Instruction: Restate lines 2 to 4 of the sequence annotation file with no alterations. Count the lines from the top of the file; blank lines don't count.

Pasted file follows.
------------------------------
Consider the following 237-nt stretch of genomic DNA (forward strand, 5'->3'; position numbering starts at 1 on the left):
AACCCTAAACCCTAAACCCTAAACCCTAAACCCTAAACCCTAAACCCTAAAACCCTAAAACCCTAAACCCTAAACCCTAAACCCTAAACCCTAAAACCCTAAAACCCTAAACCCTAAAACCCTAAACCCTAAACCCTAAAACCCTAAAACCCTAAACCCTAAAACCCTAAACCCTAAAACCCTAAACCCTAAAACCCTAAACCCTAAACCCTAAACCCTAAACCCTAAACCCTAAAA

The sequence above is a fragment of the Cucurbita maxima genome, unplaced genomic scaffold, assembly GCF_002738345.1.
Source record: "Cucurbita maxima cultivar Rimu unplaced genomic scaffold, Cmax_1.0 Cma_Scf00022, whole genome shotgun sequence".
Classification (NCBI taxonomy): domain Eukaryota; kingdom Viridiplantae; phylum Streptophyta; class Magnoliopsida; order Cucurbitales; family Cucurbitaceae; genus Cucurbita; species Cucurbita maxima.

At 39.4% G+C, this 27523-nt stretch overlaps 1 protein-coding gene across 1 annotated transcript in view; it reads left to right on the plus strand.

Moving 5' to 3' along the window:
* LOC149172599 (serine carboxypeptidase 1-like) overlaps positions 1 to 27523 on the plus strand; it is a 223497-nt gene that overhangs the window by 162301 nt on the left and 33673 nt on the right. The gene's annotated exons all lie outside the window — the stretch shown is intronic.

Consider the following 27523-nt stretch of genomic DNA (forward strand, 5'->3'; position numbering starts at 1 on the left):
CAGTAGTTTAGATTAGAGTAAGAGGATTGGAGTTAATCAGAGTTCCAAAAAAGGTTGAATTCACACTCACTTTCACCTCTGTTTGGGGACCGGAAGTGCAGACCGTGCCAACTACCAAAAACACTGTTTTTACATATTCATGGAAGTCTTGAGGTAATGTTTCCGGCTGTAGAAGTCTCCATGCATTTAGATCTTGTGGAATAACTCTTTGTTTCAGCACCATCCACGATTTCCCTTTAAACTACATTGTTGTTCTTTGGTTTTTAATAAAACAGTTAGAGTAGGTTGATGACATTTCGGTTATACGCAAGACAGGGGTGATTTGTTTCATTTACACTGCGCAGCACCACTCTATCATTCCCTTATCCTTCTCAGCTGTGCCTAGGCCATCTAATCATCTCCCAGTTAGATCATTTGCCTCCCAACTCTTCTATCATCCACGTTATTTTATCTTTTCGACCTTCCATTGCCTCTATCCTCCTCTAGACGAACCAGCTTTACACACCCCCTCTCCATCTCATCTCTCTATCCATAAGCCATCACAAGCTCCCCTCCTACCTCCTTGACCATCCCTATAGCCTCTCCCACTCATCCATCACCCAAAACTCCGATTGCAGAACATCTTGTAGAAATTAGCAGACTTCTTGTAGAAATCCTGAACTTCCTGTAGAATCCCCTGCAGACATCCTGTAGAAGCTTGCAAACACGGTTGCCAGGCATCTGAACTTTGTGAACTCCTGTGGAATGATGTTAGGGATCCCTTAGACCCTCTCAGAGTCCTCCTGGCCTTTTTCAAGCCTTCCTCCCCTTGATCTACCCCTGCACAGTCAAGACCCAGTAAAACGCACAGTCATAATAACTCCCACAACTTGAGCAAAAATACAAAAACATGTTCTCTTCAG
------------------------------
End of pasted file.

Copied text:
AACCCTAAACCCTAAACCCTAAACCCTAAACCCTAAACCCTAAACCCTAAAACCCTAAAACCCTAAACCCTAAACCCTAAACCCTAAACCCTAAAACCCTAAAACCCTAAACCCTAAAACCCTAAACCCTAAACCCTAAAACCCTAAAACCCTAAACCCTAAAACCCTAAACCCTAAAACCCTAAACCCTAAAACCCTAAACCCTAAACCCTAAACCCTAAACCCTAAACCCTAAAA

The sequence above is a fragment of the Cucurbita maxima genome, unplaced genomic scaffold, assembly GCF_002738345.1.
Source record: "Cucurbita maxima cultivar Rimu unplaced genomic scaffold, Cmax_1.0 Cma_Scf00022, whole genome shotgun sequence".